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# Before Leaving Diffusion Model:

A few noteworthy gems from Diffusion theory worth exploring before we move onto Christensen’ Disruption model. First is the Bass Forecasting Model created by Frank Bass in 1969, then a marketing professor at Purdue University. The Bass forecasting offers some plausible answers to the uncertainty associated with the introduction of a new product in the marketplace. The formula:

n(t) = p[m-N(t)] + q(N(t)/m)[m-N(t)]

where : m = the potential number of adopters n(t) = the number of adopters at time t N(t) = the cumulative number of adopters at time t p = coefficient of innovation q = coefficient of imitation The Bass Equation is interesting and worthy of a detailed discussion in of itself, however the key point is that Bass mathematically models diffusion and is consistent with the universal research findings that diffusion is essentially a social process occurring through interpersonal networks. Of specific interest are the two coefficients:

p = Coefficient of innovation – Mass media – influence of mass media is found through out the diffusion process but is concentrated in the relatively early time frames of diffusion. p typically has a value of 0.03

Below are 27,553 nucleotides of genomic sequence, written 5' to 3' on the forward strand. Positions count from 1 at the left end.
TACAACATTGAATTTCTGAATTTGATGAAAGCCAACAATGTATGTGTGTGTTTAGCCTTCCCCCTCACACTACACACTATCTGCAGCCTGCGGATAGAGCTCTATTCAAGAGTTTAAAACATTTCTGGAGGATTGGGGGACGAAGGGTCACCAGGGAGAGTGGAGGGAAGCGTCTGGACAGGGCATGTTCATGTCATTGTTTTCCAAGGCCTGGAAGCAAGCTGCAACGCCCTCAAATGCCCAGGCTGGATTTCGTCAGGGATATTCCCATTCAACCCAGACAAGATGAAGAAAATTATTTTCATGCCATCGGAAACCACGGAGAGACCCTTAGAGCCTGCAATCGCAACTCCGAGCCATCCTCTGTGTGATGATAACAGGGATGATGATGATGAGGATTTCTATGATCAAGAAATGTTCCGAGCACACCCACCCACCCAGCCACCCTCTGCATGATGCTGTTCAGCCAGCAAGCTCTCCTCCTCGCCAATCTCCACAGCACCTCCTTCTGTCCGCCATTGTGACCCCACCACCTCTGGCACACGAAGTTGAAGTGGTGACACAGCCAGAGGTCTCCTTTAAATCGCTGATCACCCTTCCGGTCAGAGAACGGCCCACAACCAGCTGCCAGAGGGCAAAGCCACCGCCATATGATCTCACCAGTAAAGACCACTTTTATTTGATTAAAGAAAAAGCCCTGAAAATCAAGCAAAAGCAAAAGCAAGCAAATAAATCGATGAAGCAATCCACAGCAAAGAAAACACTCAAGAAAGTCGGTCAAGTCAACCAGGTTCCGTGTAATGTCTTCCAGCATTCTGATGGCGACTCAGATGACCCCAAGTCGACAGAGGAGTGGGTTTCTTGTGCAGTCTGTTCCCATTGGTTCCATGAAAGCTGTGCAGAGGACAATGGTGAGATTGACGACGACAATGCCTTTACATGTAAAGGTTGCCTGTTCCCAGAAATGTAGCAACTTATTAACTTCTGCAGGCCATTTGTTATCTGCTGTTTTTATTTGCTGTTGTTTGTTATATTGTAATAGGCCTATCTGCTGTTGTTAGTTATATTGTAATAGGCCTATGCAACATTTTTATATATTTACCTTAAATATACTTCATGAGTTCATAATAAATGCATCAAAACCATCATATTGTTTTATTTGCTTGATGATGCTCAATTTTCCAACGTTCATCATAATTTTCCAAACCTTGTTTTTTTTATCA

q = Coefficient of imitation – Interpersonal world-of-mouth channel – individuals adopting as a result of interpersonal message about a new product expand in numbers during the first half of the diffusion process and thereafter decline in numbers per time period creating the S-shaped diffusion curve. Value typically is around .38

Stated differently, the upward inflection in the S curve happens when work-of-mouth buzz begins to dominate the equation. Mass media is not sufficient to achieve market penetration. If we remember back to the dot com area, there is a long list of failed companies that thought pouring advertising dollars at the diffusion problem was sufficient for market acceptance. Grant you, dot coms had other issues, like the product wasn’t needed, but the advertising guys were skillful in convincing the diffusion neophytes that mass media was the solution to achieving market acceptance. If they only understood diffusion theory, maybe the outcomes would have been different – then again maybe not?

Bass modeling is a “look-like” forecast – i.e. uses a past innovation of similar attributes to start the model and define the coefficients. The devil has been and always will be in defining the coefficients to create a useful forecast model. Though the model has its constraints, I have seen examples of where companies have used it quite successfully in forecasting new product diffusion. Worth further exploring for those of you involved with forecasting.

Perceived Attributes of Innovation

The last nugget from the diffusion model that can help predict and understand if a new innovation will diffuse into a social network is what Rogers defines as the “Perceived Attributes of Innovation.” The perceived attributes of innovation are one important explanation of the rate of adoption of an innovation. According to Rogers “from 49 to 87 percent of the variance in the rate of adoption are explained by five attributes.” The attributes are: